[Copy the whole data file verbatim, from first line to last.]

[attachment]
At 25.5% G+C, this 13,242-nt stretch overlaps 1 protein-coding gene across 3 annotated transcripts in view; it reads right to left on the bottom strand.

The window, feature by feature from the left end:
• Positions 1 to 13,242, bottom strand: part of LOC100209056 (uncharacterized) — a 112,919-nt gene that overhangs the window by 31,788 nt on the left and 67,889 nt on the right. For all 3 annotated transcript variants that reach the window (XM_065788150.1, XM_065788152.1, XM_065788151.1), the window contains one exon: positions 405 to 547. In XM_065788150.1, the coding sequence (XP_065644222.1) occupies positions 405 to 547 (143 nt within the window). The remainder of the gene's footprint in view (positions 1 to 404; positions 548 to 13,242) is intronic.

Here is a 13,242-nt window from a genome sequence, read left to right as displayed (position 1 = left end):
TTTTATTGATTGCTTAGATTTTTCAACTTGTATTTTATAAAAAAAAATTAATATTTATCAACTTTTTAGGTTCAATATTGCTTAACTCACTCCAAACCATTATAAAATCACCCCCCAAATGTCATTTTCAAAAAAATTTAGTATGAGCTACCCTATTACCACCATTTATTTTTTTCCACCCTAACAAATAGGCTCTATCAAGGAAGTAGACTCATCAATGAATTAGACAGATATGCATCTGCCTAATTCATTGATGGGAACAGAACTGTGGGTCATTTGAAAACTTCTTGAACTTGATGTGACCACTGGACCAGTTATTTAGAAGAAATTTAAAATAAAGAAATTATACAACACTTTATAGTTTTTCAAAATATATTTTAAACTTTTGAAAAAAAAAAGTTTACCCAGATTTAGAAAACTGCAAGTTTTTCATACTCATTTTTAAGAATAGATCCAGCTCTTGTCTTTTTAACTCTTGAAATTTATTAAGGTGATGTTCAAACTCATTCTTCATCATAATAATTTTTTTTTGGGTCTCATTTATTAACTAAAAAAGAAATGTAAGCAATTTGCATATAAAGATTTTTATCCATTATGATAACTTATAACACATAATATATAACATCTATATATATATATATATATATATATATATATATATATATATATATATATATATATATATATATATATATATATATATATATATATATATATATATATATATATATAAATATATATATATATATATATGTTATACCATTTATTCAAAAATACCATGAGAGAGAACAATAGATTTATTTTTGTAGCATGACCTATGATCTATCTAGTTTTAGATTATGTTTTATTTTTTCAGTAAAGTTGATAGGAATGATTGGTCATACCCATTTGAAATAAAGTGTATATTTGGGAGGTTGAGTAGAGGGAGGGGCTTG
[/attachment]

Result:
At 25.5% G+C, this 13,242-nt stretch overlaps 1 protein-coding gene across 3 annotated transcripts in view; it reads right to left on the bottom strand.

The window, feature by feature from the left end:
• Positions 1 to 13,242, bottom strand: part of LOC100209056 (uncharacterized) — a 112,919-nt gene that overhangs the window by 31,788 nt on the left and 67,889 nt on the right. For all 3 annotated transcript variants that reach the window (XM_065788150.1, XM_065788152.1, XM_065788151.1), the window contains one exon: positions 405 to 547. In XM_065788150.1, the coding sequence (XP_065644222.1) occupies positions 405 to 547 (143 nt within the window). The remainder of the gene's footprint in view (positions 1 to 404; positions 548 to 13,242) is intronic.

Here is a 13,242-nt window from a genome sequence, read left to right as displayed (position 1 = left end):
TTTTATTGATTGCTTAGATTTTTCAACTTGTATTTTATAAAAAAAAATTAATATTTATCAACTTTTTAGGTTCAATATTGCTTAACTCACTCCAAACCATTATAAAATCACCCCCCAAATGTCATTTTCAAAAAAATTTAGTATGAGCTACCCTATTACCACCATTTATTTTTTTCCACCCTAACAAATAGGCTCTATCAAGGAAGTAGACTCATCAATGAATTAGACAGATATGCATCTGCCTAATTCATTGATGGGAACAGAACTGTGGGTCATTTGAAAACTTCTTGAACTTGATGTGACCACTGGACCAGTTATTTAGAAGAAATTTAAAATAAAGAAATTATACAACACTTTATAGTTTTTCAAAATATATTTTAAACTTTTGAAAAAAAAAAGTTTACCCAGATTTAGAAAACTGCAAGTTTTTCATACTCATTTTTAAGAATAGATCCAGCTCTTGTCTTTTTAACTCTTGAAATTTATTAAGGTGATGTTCAAACTCATTCTTCATCATAATAATTTTTTTTTGGGTCTCATTTATTAACTAAAAAAGAAATGTAAGCAATTTGCATATAAAGATTTTTATCCATTATGATAACTTATAACACATAATATATAACATCTATATATATATATATATATATATATATATATATATATATATATATATATATATATATATATATATATATATATATATATATATATATATATATATATATATATATAAATATATATATATATATATATGTTATACCATTTATTCAAAAATACCATGAGAGAGAACAATAGATTTATTTTTGTAGCATGACCTATGATCTATCTAGTTTTAGATTATGTTTTATTTTTTCAGTAAAGTTGATAGGAATGATTGGTCATACCCATTTGAAATAAAGTGTATATTTGGGAGGTTGAGTAGAGGGAGGGGCTTG